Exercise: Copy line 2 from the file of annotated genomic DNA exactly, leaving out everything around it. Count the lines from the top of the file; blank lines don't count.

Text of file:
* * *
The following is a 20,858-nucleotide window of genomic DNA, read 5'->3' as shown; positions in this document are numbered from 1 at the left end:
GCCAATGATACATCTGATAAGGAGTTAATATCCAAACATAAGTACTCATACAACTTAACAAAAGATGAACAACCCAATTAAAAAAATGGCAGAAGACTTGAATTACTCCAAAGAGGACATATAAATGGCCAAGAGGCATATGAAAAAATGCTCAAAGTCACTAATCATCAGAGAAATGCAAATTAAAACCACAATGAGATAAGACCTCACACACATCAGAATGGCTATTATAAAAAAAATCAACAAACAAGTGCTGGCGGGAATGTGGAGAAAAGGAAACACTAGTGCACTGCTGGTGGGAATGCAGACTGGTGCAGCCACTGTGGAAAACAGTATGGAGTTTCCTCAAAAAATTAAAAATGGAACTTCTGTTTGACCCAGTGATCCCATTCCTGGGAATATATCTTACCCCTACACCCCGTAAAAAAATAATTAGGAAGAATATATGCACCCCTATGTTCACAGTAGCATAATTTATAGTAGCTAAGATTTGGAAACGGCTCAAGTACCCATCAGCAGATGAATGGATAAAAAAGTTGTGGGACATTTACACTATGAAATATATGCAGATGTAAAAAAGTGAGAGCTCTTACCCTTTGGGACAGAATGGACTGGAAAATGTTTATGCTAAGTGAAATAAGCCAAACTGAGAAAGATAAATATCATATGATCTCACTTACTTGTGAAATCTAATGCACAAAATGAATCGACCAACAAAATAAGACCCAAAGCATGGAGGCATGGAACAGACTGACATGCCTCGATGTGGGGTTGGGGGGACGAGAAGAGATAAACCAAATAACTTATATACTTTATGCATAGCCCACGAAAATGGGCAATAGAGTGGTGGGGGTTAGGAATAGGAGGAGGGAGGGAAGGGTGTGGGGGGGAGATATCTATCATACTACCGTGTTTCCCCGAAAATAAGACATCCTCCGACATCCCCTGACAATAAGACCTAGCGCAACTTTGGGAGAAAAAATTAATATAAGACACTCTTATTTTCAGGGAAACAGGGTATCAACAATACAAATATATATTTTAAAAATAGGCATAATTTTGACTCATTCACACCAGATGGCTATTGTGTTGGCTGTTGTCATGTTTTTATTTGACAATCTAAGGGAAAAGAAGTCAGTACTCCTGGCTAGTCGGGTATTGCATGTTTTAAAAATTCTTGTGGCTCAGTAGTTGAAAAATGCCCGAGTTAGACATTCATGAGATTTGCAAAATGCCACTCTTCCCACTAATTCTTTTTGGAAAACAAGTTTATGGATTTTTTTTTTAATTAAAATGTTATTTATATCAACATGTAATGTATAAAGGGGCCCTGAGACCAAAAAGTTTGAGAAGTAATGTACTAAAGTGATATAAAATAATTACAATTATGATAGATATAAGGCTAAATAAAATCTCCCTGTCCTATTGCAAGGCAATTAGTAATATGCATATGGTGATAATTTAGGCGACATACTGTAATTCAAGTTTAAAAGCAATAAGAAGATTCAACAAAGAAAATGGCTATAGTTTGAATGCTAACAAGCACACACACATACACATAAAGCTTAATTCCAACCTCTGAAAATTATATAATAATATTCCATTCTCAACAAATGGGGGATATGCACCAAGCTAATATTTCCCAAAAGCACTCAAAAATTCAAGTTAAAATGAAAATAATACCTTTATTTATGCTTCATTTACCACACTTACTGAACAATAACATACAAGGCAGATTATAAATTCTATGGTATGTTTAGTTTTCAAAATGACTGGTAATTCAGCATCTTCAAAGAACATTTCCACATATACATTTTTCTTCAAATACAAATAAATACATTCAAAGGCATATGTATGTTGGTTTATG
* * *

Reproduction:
GCCAATGATACATCTGATAAGGAGTTAATATCCAAACATAAGTACTCATACAACTTAACAAAAGATGAACAACCCAATTAAAAAAATGGCAGAAGACTTGAATTACTCCAAAGAGGACATATAAATGGCCAAGAGGCATATGAAAAAATGCTCAAAGTCACTAATCATCAGAGAAATGCAAATTAAAACCACAATGAGATAAGACCTCACACACATCAGAATGGCTATTATAAAAAAAATCAACAAACAAGTGCTGGCGGGAATGTGGAGAAAAGGAAACACTAGTGCACTGCTGGTGGGAATGCAGACTGGTGCAGCCACTGTGGAAAACAGTATGGAGTTTCCTCAAAAAATTAAAAATGGAACTTCTGTTTGACCCAGTGATCCCATTCCTGGGAATATATCTTACCCCTACACCCCGTAAAAAAATAATTAGGAAGAATATATGCACCCCTATGTTCACAGTAGCATAATTTATAGTAGCTAAGATTTGGAAACGGCTCAAGTACCCATCAGCAGATGAATGGATAAAAAAGTTGTGGGACATTTACACTATGAAATATATGCAGATGTAAAAAAGTGAGAGCTCTTACCCTTTGGGACAGAATGGACTGGAAAATGTTTATGCTAAGTGAAATAAGCCAAACTGAGAAAGATAAATATCATATGATCTCACTTACTTGTGAAATCTAATGCACAAAATGAATCGACCAACAAAATAAGACCCAAAGCATGGAGGCATGGAACAGACTGACATGCCTCGATGTGGGGTTGGGGGGACGAGAAGAGATAAACCAAATAACTTATATACTTTATGCATAGCCCACGAAAATGGGCAATAGAGTGGTGGGGGTTAGGAATAGGAGGAGGGAGGGAAGGGTGTGGGGGGGAGATATCTATCATACTACCGTGTTTCCCCGAAAATAAGACATCCTCCGACATCCCCTGACAATAAGACCTAGCGCAACTTTGGGAGAAAAAATTAATATAAGACACTCTTATTTTCAGGGAAACAGGGTATCAACAATACAAATATATATTTTAAAAATAGGCATAATTTTGACTCATTCACACCAGATGGCTATTGTGTTGGCTGTTGTCATGTTTTTATTTGACAATCTAAGGGAAAAGAAGTCAGTACTCCTGGCTAGTCGGGTATTGCATGTTTTAAAAATTCTTGTGGCTCAGTAGTTGAAAAATGCCCGAGTTAGACATTCATGAGATTTGCAAAATGCCACTCTTCCCACTAATTCTTTTTGGAAAACAAGTTTATGGATTTTTTTTTTAATTAAAATGTTATTTATATCAACATGTAATGTATAAAGGGGCCCTGAGACCAAAAAGTTTGAGAAGTAATGTACTAAAGTGATATAAAATAATTACAATTATGATAGATATAAGGCTAAATAAAATCTCCCTGTCCTATTGCAAGGCAATTAGTAATATGCATATGGTGATAATTTAGGCGACATACTGTAATTCAAGTTTAAAAGCAATAAGAAGATTCAACAAAGAAAATGGCTATAGTTTGAATGCTAACAAGCACACACACATACACATAAAGCTTAATTCCAACCTCTGAAAATTATATAATAATATTCCATTCTCAACAAATGGGGGATATGCACCAAGCTAATATTTCCCAAAAGCACTCAAAAATTCAAGTTAAAATGAAAATAATACCTTTATTTATGCTTCATTTACCACACTTACTGAACAATAACATACAAGGCAGATTATAAATTCTATGGTATGTTTAGTTTTCAAAATGACTGGTAATTCAGCATCTTCAAAGAACATTTCCACATATACATTTTTCTTCAAATACAAATAAATACATTCAAAGGCATATGTATGTTGGTTTATG